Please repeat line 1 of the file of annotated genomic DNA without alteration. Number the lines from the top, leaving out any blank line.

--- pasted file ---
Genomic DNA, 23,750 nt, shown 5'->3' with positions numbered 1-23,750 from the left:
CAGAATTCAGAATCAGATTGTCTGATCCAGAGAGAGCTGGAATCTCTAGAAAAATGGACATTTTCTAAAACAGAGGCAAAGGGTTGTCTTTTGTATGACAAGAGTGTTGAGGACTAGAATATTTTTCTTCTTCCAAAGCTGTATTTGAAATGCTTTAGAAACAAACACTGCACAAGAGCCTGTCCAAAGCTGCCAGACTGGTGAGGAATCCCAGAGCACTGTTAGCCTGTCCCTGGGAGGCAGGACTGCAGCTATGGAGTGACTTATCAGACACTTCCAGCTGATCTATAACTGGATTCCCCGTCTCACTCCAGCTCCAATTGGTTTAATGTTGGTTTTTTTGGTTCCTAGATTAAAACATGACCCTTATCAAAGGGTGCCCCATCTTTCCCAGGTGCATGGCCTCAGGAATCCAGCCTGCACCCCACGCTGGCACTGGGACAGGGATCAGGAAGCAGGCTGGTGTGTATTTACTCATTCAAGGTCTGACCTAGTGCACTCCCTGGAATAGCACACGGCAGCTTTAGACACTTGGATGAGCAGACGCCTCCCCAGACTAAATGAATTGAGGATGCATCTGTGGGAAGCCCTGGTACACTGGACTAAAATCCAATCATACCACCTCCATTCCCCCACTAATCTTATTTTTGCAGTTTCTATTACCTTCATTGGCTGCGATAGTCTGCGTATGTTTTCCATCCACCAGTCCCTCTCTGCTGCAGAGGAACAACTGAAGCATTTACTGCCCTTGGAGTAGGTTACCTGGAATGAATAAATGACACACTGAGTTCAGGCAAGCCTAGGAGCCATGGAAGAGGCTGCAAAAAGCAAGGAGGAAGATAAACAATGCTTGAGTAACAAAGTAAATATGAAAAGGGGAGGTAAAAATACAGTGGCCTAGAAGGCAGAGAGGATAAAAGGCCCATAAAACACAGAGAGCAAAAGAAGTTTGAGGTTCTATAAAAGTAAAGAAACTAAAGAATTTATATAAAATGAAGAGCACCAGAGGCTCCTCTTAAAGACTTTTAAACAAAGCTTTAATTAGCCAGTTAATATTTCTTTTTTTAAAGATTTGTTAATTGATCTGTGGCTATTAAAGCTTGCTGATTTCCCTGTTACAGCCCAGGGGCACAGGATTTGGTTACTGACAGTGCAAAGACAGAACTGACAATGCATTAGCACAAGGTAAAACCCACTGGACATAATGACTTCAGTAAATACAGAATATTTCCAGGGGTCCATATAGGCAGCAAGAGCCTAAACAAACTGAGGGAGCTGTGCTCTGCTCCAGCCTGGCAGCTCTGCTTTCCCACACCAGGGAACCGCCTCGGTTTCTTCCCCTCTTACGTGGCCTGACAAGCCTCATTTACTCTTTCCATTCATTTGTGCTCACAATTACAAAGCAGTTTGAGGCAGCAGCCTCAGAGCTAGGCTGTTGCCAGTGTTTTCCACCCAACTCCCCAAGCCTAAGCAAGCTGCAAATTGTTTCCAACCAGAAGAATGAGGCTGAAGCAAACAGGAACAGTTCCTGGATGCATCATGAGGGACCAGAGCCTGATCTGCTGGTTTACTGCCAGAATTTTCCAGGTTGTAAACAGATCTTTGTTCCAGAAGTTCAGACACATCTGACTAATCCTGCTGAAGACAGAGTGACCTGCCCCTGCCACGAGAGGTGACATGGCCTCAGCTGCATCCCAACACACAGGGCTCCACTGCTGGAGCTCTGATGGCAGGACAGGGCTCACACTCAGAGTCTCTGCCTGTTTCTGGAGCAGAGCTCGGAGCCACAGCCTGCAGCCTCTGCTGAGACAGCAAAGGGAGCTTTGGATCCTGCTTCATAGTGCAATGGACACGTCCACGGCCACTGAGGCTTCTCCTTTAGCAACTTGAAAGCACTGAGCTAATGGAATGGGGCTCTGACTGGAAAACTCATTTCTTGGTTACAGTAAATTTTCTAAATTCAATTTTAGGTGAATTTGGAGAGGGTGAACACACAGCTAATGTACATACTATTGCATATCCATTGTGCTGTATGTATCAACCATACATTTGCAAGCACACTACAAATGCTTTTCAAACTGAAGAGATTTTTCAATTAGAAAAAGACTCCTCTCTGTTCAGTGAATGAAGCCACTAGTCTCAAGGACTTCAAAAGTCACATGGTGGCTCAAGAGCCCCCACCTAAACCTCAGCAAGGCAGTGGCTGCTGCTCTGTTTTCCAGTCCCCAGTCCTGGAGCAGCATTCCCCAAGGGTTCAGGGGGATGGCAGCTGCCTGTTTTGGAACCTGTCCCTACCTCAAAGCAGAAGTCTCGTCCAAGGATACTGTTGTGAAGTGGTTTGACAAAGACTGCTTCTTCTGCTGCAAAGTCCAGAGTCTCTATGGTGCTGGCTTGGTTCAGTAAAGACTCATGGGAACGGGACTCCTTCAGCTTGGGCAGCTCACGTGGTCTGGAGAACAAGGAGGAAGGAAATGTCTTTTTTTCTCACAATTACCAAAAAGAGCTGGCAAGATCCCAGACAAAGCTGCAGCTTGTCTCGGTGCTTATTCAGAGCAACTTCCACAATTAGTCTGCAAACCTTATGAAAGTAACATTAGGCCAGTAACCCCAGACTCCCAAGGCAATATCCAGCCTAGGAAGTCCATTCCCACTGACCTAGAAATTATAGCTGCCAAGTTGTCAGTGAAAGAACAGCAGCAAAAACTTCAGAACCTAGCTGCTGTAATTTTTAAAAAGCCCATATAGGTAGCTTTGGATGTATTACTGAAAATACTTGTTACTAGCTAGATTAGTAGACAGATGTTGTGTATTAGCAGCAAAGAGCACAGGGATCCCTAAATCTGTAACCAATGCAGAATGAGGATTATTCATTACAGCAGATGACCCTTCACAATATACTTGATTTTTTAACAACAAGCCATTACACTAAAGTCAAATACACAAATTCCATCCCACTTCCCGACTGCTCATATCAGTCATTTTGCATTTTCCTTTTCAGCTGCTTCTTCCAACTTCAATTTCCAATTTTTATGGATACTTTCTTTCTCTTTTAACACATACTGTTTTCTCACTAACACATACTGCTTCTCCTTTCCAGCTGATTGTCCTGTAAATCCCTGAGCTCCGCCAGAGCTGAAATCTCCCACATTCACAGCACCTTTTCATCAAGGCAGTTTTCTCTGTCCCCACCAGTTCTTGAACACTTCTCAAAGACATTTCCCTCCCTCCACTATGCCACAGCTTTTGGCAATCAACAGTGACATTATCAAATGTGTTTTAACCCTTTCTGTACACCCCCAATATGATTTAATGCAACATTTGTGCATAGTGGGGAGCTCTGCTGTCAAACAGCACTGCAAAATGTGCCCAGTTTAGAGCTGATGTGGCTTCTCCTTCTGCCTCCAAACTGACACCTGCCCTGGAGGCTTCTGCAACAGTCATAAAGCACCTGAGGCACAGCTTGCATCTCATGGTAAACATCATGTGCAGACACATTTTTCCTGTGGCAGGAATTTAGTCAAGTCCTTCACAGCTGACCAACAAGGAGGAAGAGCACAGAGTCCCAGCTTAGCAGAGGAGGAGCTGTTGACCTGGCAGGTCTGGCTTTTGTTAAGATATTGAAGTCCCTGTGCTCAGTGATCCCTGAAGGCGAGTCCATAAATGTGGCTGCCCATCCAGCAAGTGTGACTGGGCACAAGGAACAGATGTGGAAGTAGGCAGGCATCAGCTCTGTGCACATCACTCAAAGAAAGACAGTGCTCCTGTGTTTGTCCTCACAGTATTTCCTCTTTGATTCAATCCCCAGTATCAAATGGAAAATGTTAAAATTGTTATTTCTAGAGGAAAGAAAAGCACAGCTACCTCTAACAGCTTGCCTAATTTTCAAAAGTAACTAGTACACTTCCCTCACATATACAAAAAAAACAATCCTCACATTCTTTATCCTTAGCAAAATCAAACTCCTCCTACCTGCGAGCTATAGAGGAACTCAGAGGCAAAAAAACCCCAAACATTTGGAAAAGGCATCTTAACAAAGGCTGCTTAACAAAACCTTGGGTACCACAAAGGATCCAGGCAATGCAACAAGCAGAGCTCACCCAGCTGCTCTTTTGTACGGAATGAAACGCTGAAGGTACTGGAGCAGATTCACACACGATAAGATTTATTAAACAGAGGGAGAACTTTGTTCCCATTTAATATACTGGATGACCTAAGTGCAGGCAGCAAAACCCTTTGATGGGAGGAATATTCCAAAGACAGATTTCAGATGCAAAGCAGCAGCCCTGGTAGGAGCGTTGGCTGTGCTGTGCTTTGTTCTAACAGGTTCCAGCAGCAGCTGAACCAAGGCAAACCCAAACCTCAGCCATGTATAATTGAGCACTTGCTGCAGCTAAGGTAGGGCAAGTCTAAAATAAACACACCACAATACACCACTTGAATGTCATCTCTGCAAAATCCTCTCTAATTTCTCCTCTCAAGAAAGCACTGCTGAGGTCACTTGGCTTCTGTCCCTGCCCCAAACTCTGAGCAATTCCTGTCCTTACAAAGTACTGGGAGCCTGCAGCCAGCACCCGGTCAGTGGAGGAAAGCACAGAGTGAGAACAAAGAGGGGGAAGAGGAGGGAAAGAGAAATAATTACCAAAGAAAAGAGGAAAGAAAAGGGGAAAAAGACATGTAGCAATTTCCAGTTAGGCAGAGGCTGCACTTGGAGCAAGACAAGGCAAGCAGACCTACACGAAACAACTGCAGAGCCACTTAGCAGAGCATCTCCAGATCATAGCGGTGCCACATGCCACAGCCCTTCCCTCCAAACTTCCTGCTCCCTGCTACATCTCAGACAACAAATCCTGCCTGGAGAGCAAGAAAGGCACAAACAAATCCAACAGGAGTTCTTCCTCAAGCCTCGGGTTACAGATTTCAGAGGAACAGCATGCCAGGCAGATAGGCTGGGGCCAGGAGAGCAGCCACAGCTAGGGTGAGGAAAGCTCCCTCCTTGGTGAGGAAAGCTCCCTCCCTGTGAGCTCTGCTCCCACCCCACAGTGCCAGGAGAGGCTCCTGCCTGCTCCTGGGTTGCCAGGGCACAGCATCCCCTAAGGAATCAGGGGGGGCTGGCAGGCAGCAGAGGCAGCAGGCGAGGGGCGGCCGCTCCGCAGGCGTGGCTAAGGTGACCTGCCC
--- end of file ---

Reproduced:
Genomic DNA, 23,750 nt, shown 5'->3' with positions numbered 1-23,750 from the left: